Plastic Man (2018) #1 // Review
From the pages of ‘The Terrifics’ to now returning for his own solo mini series, fan-favorite Plastic Man is back and helmed by legendary writer Gail Simone, along with artist Adriana Melo and colorist Kelly Fitzpatrick. The duo set this light-hearted protagonist within a gritty crime drama and take Plastic Man into places previously unseen. As the series unfolds, Plas must solve a dark mystery rooted within his very own origin, while one unexpected detour appears after another.
Melo’s artistic sensibilities come into play all throughout this issue, displaying her great artistry interpreting Simone’s scripts. From her ability to have fun, letting loose with Plas and his power set, to her visceral scenes of violence, her pencils work exceptionally well going between the dichotomy of the two. For this series, Melo uses more of a cartoonish feel, setting the stage for the more comedic and light-hearted aspects, while the juxtaposed darker scenes are made more dark due to the constant happy demeanor from the titular hero. The color work of Kelly Fitzpatrick adds a layer of grit to the city landscape, giving the city the dirty, run-down vibe while continuing the juxtaposition between the ugly city streets and the bright happy Plastic Man.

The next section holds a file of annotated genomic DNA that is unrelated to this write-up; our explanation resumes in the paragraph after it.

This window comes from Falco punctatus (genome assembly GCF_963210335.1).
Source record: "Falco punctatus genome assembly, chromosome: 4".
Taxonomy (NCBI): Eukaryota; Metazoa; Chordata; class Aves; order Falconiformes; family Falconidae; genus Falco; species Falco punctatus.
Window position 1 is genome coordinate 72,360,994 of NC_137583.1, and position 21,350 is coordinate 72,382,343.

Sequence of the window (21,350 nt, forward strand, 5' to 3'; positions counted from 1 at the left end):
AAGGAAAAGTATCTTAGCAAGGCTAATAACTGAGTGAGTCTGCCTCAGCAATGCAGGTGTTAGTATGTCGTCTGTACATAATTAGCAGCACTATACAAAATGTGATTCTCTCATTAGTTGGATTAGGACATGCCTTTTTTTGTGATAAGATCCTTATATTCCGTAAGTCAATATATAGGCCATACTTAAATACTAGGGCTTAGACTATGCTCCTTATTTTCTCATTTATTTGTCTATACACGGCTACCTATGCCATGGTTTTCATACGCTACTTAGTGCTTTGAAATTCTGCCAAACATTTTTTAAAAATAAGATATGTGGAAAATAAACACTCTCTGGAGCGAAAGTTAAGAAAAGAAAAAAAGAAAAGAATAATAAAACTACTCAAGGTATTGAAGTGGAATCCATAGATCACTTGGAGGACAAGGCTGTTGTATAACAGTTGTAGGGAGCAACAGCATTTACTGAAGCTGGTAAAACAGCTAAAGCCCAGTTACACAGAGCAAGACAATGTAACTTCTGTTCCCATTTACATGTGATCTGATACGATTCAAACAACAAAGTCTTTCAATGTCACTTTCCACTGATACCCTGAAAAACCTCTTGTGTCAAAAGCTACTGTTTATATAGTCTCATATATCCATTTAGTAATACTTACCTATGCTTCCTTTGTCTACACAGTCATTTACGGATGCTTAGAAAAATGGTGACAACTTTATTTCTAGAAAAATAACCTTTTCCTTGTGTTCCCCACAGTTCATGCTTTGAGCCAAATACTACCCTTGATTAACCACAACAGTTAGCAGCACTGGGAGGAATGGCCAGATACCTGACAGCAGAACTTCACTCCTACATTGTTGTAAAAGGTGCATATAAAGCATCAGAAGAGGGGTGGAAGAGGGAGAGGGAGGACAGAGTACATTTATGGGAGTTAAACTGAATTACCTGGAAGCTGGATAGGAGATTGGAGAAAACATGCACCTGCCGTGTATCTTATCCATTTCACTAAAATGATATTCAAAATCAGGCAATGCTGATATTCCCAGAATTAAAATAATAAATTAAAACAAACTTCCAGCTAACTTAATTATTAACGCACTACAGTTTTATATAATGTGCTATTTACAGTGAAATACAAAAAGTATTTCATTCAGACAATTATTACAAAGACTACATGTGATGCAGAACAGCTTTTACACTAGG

Gail Simone has a total blast writing Plastic Man, it’s irresistible to not laugh right along with her. A couple small quips can come off slightly as someone trying to sound young or hip, but when the jokes truly hit, they hit hard. Simone uses the narrative to blend in Plastic Man’s origin in a more natural way than just opening up the story with an origin story in typical, cliche, cookie-cutter fashion. The way Simone uses Plastic Man’s origin as a nightmare Eel O’Brian deals with, it adds layers to the character that are usually left to the wayside for Plastic Man’s comedic relief. While on the surface the title can come off as more “kid friendly,” the series deals with more adult themes and humor than expected, as well as a higher volume of the aforementioned scenes of violence than expected. While a wider range of readers can find enjoyment from this issue, some of the more adult jokes might not necessarily be appropriate for younger readers.
This is a fantastic “Welcome Back” issue for Plas, as well as bringing new readers interested in Plastic Man, whether it is from ‘The Terrifics’ or even ‘Injustice 2,’ up to speed with the fan-favorite. The constant theme of juxtaposition, whether deliberate or inherent, adds to the strength and promise of the title while keeping readers on their toes with what comes next. Plastic Man #1 by Gail Simone is yet another home run for the veteran writer.